THE man most closely associated with the Valiant Charger racing program of the early 1970s, and the development of the famed E38 and E49 six-packs, has died. Leo Geoghegan succumbed to cancer on March 2, aged 78.
A humble man who tended to live in the shadow of his flamboyant brother Ian – better known as Pete, the winner of five touring car championships – Leo was just as successful in his chosen field of open-wheel racing cars and sports-racers, and a great rival of our own KB in the 1960s.
But Leo could drive anything and even before he claimed his much cherished Australian Drivers Championship in 1970 driving a Waggott-engined Lotus 59, he had gone close to Bathurst immortality. Leo and Pete took the chequered flag to ‘win’ the 1967 Bathurst 500 in a factory Ford Falcon GT, only to have it overturned hours later – after a protest by their own team manager! Harry Firth reckoned the Geoghegans had been credited with an extra lap, and the officials agreed. They were relegated to second and victory instead went to Firth himself (with Fred Gibson). Leo went to the grave believing he was robbed.
Leo had started racing at 17, in his father Tom’s black Holden 48-215, and quickly made a big impression. He also took to the Mount Panorama circuit. “I drove at Bathurst for the first time in 1956 in the Holden,” he recalled in a Vintage Racecar interview with Patrick Quinn. “Bathurst was marvellous, all that I expected and more. I loved it! Loved the challenge. To cut a long story short, it was a handicap race and we started at the back but managed to win the event with Bob Holden not far behind in a Peugeot.”
The following year he began a career-long association with Lotus cars, which included becoming the Australian agent for the famed racing car company, but he was also a Bathurst regular, contesting The Great Race every October from 1963 to 1973, missing only the 1966 event. One of his most notable Bathurst outings was in 1965, when he and Pete were sponsored by a Sydney clothing store and drove their Ford Cortina GT500 while wearing business suits!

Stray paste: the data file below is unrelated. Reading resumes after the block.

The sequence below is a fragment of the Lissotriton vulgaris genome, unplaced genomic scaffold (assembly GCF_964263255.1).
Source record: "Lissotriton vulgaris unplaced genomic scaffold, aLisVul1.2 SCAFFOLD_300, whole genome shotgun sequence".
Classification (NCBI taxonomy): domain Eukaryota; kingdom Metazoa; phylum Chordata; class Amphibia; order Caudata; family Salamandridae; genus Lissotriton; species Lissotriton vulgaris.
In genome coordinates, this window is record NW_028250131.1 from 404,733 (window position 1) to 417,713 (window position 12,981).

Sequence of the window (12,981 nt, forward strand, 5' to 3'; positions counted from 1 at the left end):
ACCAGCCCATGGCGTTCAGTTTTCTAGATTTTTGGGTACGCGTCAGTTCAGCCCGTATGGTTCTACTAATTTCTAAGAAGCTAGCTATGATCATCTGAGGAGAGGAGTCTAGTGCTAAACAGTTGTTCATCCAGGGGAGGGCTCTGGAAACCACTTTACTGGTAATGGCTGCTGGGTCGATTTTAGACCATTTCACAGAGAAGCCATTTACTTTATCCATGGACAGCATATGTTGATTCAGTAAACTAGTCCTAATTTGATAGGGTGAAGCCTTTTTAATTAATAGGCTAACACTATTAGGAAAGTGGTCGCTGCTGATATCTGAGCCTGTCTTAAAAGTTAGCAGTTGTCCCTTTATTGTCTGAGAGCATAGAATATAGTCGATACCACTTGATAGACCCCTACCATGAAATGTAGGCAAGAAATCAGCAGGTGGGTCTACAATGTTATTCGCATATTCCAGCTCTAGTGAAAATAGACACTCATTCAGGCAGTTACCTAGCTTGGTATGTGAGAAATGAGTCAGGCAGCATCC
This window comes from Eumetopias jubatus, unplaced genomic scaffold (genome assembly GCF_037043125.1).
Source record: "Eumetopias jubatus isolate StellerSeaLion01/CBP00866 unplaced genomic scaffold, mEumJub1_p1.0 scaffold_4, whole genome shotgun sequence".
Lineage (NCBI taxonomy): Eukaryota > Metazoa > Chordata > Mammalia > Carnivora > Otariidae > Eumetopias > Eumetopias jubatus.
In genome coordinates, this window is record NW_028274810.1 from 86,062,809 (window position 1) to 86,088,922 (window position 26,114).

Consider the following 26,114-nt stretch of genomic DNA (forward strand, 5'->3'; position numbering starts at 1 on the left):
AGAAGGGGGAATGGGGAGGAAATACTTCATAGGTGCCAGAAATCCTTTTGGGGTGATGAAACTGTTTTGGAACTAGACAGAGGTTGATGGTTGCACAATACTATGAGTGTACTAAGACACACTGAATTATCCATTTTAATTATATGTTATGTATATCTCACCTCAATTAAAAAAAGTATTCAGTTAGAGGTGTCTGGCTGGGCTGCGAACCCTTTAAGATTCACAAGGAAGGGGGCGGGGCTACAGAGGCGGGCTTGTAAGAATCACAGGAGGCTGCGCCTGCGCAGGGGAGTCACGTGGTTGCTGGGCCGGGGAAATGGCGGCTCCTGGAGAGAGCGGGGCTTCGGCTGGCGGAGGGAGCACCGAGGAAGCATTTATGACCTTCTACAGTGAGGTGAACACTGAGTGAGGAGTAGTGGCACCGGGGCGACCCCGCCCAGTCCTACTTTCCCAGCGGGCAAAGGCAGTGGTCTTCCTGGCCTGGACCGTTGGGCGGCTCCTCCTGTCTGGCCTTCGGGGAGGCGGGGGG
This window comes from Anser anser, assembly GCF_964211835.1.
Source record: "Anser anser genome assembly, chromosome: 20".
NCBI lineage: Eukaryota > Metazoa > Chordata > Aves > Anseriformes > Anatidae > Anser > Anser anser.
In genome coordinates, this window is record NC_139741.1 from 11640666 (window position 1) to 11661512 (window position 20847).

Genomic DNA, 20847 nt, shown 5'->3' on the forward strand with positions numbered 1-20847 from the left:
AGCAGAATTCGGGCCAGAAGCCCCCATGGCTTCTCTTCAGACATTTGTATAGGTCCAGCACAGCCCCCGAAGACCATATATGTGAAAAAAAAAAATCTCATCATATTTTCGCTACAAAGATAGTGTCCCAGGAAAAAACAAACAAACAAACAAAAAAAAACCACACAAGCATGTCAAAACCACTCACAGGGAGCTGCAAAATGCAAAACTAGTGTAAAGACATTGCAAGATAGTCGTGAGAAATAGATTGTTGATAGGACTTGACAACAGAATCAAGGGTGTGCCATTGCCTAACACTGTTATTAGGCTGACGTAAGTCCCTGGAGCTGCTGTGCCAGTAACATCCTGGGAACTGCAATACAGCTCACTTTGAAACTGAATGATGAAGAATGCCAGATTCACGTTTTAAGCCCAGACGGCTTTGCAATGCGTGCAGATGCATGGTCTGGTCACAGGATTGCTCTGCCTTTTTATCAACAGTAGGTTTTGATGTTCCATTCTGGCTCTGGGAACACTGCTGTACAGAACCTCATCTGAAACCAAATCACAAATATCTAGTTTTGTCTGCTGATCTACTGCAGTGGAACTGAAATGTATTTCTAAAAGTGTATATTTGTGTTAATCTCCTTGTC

Chrysler recruited Leo to head their racing program in 1969 as a result of a family friendship with Chrysler’s NSW state sales manager, Brian Butler. Leo soon found himself trying to compete with Monaros, Toranas and Falcon GTHOs in ‘pretty ordinary’ slant-six Valiant Pacers, but for the next two years he guided development of the Charger, completing countless days of testing at Adelaide’s Mallala circuit, first in a shortened ute mule and then in the first prototype coupes.
Inadequate brakes prevented the Hemi-engined Charger from being successful at Bathurst and other enduros; Leo scored many wins in sprint races, but those brakes stopped the Charger from reaching its potential. The 1972 supercar furore drove Chrysler out of racing and Leo returned to open-wheelers, winning the 1973 and 1974 Australian Formula Two titles before retiring. In recent years, Leo attended as many Chryslers on the Murray and similar events as his health would allow, much to the delight of all those who got to meet him.
Leo Geoghegan will be remembered as a great of Australian motor sport.
How are you finding our new site design? Tell us in the comments below or send us your thoughts at email@example.com.
Street Machine is the bible of Aussie modified auto culture, celebrating wild muscle cars, customs and hot rods – and the incredible humans who create them.
Big-block 1969 Chrysler VF Valiant hardtop
Real estate agent Luke Croft gives a sad old stock VF Hardtop an extreme makeover, transforming it into a street-stomping brute
8/71-blown, mech-injected alloy LS3 combo - Mill Of The Month
While EFI has revolutionised the driveability of big, angry engines, nothing in that world can match the tough look of a mechanically injected V8 wearing a filthy, whoppin’ great blower
Tim McEwan's big-block Holden HQ
We caught up with Tim McEwan and his tough big-block HQ at the recent South Coast 660